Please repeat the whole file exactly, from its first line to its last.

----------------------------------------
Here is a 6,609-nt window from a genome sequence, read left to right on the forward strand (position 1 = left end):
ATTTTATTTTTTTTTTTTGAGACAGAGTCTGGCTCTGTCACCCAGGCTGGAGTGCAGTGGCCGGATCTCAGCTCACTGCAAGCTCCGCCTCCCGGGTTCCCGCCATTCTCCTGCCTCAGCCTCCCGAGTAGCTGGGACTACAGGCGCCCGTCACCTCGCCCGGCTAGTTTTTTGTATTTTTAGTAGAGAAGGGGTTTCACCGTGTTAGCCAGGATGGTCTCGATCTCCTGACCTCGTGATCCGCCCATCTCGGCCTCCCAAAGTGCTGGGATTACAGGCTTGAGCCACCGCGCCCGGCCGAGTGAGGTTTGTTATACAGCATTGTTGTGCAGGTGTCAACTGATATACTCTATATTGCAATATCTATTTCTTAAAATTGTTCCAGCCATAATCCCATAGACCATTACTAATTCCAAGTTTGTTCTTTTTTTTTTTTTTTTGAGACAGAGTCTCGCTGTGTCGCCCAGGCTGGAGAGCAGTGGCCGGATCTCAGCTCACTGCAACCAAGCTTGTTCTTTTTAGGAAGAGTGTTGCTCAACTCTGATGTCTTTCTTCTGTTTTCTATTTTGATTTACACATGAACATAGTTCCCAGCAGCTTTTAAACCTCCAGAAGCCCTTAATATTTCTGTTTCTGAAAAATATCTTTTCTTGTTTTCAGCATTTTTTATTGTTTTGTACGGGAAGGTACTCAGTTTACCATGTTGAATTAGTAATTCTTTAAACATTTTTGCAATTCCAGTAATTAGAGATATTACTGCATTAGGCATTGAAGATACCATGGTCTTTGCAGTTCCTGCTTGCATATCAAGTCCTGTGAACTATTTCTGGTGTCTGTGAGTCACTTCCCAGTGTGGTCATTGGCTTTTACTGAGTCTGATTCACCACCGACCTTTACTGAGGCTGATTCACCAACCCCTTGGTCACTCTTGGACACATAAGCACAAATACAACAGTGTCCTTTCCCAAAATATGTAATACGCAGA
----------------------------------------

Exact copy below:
Here is a 6,609-nt window from a genome sequence, read left to right on the forward strand (position 1 = left end):
ATTTTATTTTTTTTTTTTGAGACAGAGTCTGGCTCTGTCACCCAGGCTGGAGTGCAGTGGCCGGATCTCAGCTCACTGCAAGCTCCGCCTCCCGGGTTCCCGCCATTCTCCTGCCTCAGCCTCCCGAGTAGCTGGGACTACAGGCGCCCGTCACCTCGCCCGGCTAGTTTTTTGTATTTTTAGTAGAGAAGGGGTTTCACCGTGTTAGCCAGGATGGTCTCGATCTCCTGACCTCGTGATCCGCCCATCTCGGCCTCCCAAAGTGCTGGGATTACAGGCTTGAGCCACCGCGCCCGGCCGAGTGAGGTTTGTTATACAGCATTGTTGTGCAGGTGTCAACTGATATACTCTATATTGCAATATCTATTTCTTAAAATTGTTCCAGCCATAATCCCATAGACCATTACTAATTCCAAGTTTGTTCTTTTTTTTTTTTTTTTGAGACAGAGTCTCGCTGTGTCGCCCAGGCTGGAGAGCAGTGGCCGGATCTCAGCTCACTGCAACCAAGCTTGTTCTTTTTAGGAAGAGTGTTGCTCAACTCTGATGTCTTTCTTCTGTTTTCTATTTTGATTTACACATGAACATAGTTCCCAGCAGCTTTTAAACCTCCAGAAGCCCTTAATATTTCTGTTTCTGAAAAATATCTTTTCTTGTTTTCAGCATTTTTTATTGTTTTGTACGGGAAGGTACTCAGTTTACCATGTTGAATTAGTAATTCTTTAAACATTTTTGCAATTCCAGTAATTAGAGATATTACTGCATTAGGCATTGAAGATACCATGGTCTTTGCAGTTCCTGCTTGCATATCAAGTCCTGTGAACTATTTCTGGTGTCTGTGAGTCACTTCCCAGTGTGGTCATTGGCTTTTACTGAGTCTGATTCACCACCGACCTTTACTGAGGCTGATTCACCAACCCCTTGGTCACTCTTGGACACATAAGCACAAATACAACAGTGTCCTTTCCCAAAATATGTAATACGCAGA